Although mortgage rates eased in 2014, home ownership in the U.S. is still unaffordable for most Americans. According to a new report released by Interest.com, there has been some improvement from a year earlier, but stagnant wage growth continued to weigh on U.S. consumers.
The report revealed that a median-income household can afford a median-priced home in only 10 of the 25 largest U.S. metropolitan areas. (Last year the median-income household fell short in all but eight of the 25 largest U.S. metropolitan areas.)
The report comes as fixed mortgage rates hover near 2014 lows. Lenders were offering 30-year fixed mortgages to borrowers this week at an average of 4.01 percent, a Freddie Mac survey found, down slightly from 4.02 percent last week and the lowest level since June 2013. The average rate for a 15-year fixed loan, a popular option for refinancers, edged lower to 3.2 percent from 3.21 percent last week.
Out of the 25 largest U.S. metropolitan areas, Minneapolis and Atlanta swapped the top two spots this year as the most affordable, with Minneapolis taking the No. 1 spot. St. Louis, Detroit and Pittsburgh rounded out the top five spots on the list, the Interest.com report showed. Baltimore was the biggest gainer over the past year, jumping from No. 17 in 2013 to the sixth most affordable area in 2014.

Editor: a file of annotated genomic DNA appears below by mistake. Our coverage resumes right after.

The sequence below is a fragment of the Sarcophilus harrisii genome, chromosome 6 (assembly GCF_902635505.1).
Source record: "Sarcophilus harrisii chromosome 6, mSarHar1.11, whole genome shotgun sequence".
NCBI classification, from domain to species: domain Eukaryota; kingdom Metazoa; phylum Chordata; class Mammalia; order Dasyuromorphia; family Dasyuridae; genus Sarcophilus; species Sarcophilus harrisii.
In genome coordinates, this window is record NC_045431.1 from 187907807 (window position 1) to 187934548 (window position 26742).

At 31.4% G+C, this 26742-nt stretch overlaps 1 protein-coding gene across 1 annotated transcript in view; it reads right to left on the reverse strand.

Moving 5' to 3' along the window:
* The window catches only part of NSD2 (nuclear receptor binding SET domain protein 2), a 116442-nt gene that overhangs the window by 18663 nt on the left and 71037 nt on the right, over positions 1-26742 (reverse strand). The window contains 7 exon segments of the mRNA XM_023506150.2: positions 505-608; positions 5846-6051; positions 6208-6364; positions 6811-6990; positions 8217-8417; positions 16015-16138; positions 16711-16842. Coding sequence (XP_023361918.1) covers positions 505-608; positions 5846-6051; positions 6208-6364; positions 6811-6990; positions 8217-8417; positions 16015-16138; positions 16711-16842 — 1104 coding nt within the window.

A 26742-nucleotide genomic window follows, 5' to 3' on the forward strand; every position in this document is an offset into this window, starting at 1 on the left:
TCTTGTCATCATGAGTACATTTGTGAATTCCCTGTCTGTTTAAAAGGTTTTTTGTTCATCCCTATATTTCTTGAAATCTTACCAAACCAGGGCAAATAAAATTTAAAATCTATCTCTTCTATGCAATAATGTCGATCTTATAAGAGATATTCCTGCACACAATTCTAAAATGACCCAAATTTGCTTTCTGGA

“Low mortgage rates are helping home affordability to some extent, but the key ingredient – which has been missing to this point – is substantial income growth,” said Mike Sante, managing editor of Interest.com. “Millennials, in particular, are struggling to overcome their student loans and save enough money for a down payment.”
The least affordable metro area is San Francisco. The city’s median income is 46 percent less than what is required to buy a median-priced home in the area. Sacramento experienced the biggest drop in home affordability over the past 12 months, falling from No. 12 to No. 18 in the ranking. But it’s still more affordable than the other three California metro areas on the list. Los Angeles (No.22), San Diego (No.24) and San Francisco (No.25) join New York City (No.23) and Miami (No.21) among the five least affordable markets.
Overall, median home prices rose 6 percent over the past year in the 25 metro areas, while consumer incomes stagnated around 2 percent.